Jeroen Nelemans: Red Alert, 2007
Video DVD still, 1 min 4 sec.
Julian Martin, Jeroen Nelemans, Carlos Rigau,
Nick Ruiz, Juan Tapia
"Space Command" features new work by emerging artists from Miami, New York and the Netherlands who work primarily with video. The exhibition focuses on multiple aspects of the ever-shifting relationship between art and reality, exploring themes of evolution, mutation, supernatural experience, oversold paradise, and consumerism.
Jeroen Neleman's "Red Alert" is a meticulously edited video piece consisting of an extended series of every attack sequence in the TV show "Star Trek: The Next Generation". A television is perverted to function as an oracle in Nick Ruiz's "Vox Diaboli". Julian Martin's video-installation portraits present appropriated narratives that reflect upon the properties of creative processes and the phenomena that surround them. The video "Personal" by Carlos Rigau proposes a psychic landscape in which evolution and emotion travel along overlapping paths. Juan Tapia's hypnotic video abstractions seek out a reference point for video systems.
Martin's work consists of several video portraits - some static, others time-based - which address the dynamic tensions between art and reality. Both in subject and process the works aim to reexamine conventions of the creative experience. The work ultimately presents a kind of vortex structure, in which several causes are linked to one mutant effect.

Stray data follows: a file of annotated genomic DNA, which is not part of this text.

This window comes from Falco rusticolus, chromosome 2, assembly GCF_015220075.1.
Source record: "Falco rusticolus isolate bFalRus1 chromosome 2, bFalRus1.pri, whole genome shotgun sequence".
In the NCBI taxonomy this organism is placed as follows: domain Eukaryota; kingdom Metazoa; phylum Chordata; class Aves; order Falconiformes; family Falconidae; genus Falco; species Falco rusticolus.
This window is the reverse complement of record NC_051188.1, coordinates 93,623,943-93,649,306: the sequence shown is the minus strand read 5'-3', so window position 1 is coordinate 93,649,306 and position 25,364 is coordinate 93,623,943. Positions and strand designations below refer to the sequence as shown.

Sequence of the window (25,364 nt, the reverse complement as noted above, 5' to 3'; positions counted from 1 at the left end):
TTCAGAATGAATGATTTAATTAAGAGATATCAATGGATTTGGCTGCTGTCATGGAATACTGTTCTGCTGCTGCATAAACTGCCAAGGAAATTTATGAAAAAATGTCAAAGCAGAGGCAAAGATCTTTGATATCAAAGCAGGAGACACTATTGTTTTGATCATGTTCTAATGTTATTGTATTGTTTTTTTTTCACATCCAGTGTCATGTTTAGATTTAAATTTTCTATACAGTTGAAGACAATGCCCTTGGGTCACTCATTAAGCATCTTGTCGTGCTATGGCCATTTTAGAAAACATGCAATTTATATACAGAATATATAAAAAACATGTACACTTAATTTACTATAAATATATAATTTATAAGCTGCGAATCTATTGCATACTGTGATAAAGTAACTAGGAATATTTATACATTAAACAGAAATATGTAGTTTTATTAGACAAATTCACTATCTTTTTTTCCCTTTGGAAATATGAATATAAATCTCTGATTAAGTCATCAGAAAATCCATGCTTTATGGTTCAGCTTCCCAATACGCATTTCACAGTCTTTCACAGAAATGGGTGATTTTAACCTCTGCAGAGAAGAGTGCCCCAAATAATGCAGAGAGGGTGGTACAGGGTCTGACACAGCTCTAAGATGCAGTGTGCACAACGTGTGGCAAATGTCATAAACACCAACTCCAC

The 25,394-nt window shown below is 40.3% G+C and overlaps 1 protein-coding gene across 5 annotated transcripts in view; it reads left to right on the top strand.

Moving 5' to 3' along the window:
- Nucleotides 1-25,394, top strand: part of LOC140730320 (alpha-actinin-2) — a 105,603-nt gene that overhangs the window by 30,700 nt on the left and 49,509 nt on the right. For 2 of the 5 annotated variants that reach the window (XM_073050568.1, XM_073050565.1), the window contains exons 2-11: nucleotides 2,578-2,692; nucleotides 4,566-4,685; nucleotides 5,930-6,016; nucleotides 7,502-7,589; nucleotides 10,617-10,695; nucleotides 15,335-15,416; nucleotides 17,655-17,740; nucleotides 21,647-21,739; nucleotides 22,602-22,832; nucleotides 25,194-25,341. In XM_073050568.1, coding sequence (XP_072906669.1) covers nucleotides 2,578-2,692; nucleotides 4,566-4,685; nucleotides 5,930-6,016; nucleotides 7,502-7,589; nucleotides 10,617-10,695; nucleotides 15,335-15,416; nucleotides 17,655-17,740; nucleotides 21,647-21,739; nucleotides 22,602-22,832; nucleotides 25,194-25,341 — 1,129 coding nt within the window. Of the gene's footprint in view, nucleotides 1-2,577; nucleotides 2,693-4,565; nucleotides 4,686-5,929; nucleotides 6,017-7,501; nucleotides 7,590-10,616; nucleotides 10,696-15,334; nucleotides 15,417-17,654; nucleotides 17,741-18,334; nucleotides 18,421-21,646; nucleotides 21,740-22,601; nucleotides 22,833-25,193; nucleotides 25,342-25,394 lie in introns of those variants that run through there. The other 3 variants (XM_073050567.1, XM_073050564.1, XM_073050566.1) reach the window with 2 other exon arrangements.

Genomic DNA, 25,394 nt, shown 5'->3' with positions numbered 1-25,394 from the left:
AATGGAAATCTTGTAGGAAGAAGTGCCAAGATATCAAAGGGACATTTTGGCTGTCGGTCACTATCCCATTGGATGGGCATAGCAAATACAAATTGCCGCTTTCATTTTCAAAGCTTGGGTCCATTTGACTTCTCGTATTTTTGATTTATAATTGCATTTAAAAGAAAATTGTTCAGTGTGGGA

In "Red Alert", every attack scene that ever appeared in the show "Star Trek: the Next Generation" is stitched together into an evocative sequence. By virtue of its repetitiveness, the work redoubles the kind of desensitization to violence that is endemic to television programming. Recalling the TV show's knack for thinly veiled references to contemporary cultural and political realities, Nelemans' work proposes an allegory of current events by deflating the notion of a perpetually imminent attack.
Carlos Rigau: Untitled, 2007
C-print, 28 x 15 in., 71,1 x 38,1 cm
A disassociated video sequence in which a "man-boy" attempts to get "close enough (for the viewer to distill the essentials from the) idea" of being and belonging. Transformation and evolution are obvious and inevitable yet disordered - presumptuous, yet somehow dignified.
Nick Ruiz: Vox Diaboli, 2007
Installation, dimensions variable
A modified television set functions as an oracular device. Via a set of simple instructions participants are encouraged to ask the TV questions, receiving (usually) an approximately relevant, if not precise, response. The work is an exploration of the multifaceted and historically loaded relationship between art and the supernatural or "unexplained".
Juan Tapia: prismic, 2007
video (loop), 120 sec
Consisting of a series of video abstractions that loop endlessly, the pieces work toward establishing a by-product aesthetic, examining the anomalies of video mechanisms. The work moves us closer to an understanding of default aesthetics and the ideals that underline them through an exploration of spontaneous graphic systems.
Curated by Erika Morales
Exhibition November 10, 2007 - January 5, 2008
Opening hours Wed-Sat 12 - 5 pm and by appointment
Leonard Tachmes Gallery
3930 NW 2nd Ave
USA-Miami, Florida 33127
Telephone +1 305 572 9015
Fax +1 305 373 1175